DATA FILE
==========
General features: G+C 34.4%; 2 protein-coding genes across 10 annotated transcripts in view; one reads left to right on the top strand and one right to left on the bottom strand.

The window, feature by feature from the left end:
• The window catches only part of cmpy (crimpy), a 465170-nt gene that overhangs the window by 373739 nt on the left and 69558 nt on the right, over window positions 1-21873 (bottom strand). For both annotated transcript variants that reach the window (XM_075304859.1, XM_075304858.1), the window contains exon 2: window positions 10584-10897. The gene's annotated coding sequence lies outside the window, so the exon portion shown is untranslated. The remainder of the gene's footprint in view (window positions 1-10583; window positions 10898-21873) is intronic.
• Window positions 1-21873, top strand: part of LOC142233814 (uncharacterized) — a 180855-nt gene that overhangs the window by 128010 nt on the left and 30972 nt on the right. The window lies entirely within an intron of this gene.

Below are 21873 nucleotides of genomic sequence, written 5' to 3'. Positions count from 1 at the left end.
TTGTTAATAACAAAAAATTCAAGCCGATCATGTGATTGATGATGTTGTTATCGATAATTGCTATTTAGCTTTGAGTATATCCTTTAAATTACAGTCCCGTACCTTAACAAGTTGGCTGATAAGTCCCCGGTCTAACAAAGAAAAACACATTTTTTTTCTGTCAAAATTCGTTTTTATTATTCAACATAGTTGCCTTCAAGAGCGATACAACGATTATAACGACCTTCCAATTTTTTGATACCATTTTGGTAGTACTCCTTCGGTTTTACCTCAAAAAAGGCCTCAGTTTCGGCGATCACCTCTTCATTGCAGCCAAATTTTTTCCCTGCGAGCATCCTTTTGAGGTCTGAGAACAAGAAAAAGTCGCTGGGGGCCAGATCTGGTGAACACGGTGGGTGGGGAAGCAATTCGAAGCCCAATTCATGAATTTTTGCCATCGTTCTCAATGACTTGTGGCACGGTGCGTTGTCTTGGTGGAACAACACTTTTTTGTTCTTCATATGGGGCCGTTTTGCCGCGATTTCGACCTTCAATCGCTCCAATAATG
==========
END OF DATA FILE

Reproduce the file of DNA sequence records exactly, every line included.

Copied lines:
General features: G+C 34.4%; 2 protein-coding genes across 10 annotated transcripts in view; one reads left to right on the top strand and one right to left on the bottom strand.

The window, feature by feature from the left end:
• The window catches only part of cmpy (crimpy), a 465170-nt gene that overhangs the window by 373739 nt on the left and 69558 nt on the right, over window positions 1-21873 (bottom strand). For both annotated transcript variants that reach the window (XM_075304859.1, XM_075304858.1), the window contains exon 2: window positions 10584-10897. The gene's annotated coding sequence lies outside the window, so the exon portion shown is untranslated. The remainder of the gene's footprint in view (window positions 1-10583; window positions 10898-21873) is intronic.
• Window positions 1-21873, top strand: part of LOC142233814 (uncharacterized) — a 180855-nt gene that overhangs the window by 128010 nt on the left and 30972 nt on the right. The window lies entirely within an intron of this gene.

Below are 21873 nucleotides of genomic sequence, written 5' to 3'. Positions count from 1 at the left end.
TTGTTAATAACAAAAAATTCAAGCCGATCATGTGATTGATGATGTTGTTATCGATAATTGCTATTTAGCTTTGAGTATATCCTTTAAATTACAGTCCCGTACCTTAACAAGTTGGCTGATAAGTCCCCGGTCTAACAAAGAAAAACACATTTTTTTTCTGTCAAAATTCGTTTTTATTATTCAACATAGTTGCCTTCAAGAGCGATACAACGATTATAACGACCTTCCAATTTTTTGATACCATTTTGGTAGTACTCCTTCGGTTTTACCTCAAAAAAGGCCTCAGTTTCGGCGATCACCTCTTCATTGCAGCCAAATTTTTTCCCTGCGAGCATCCTTTTGAGGTCTGAGAACAAGAAAAAGTCGCTGGGGGCCAGATCTGGTGAACACGGTGGGTGGGGAAGCAATTCGAAGCCCAATTCATGAATTTTTGCCATCGTTCTCAATGACTTGTGGCACGGTGCGTTGTCTTGGTGGAACAACACTTTTTTGTTCTTCATATGGGGCCGTTTTGCCGCGATTTCGACCTTCAATCGCTCCAATAATG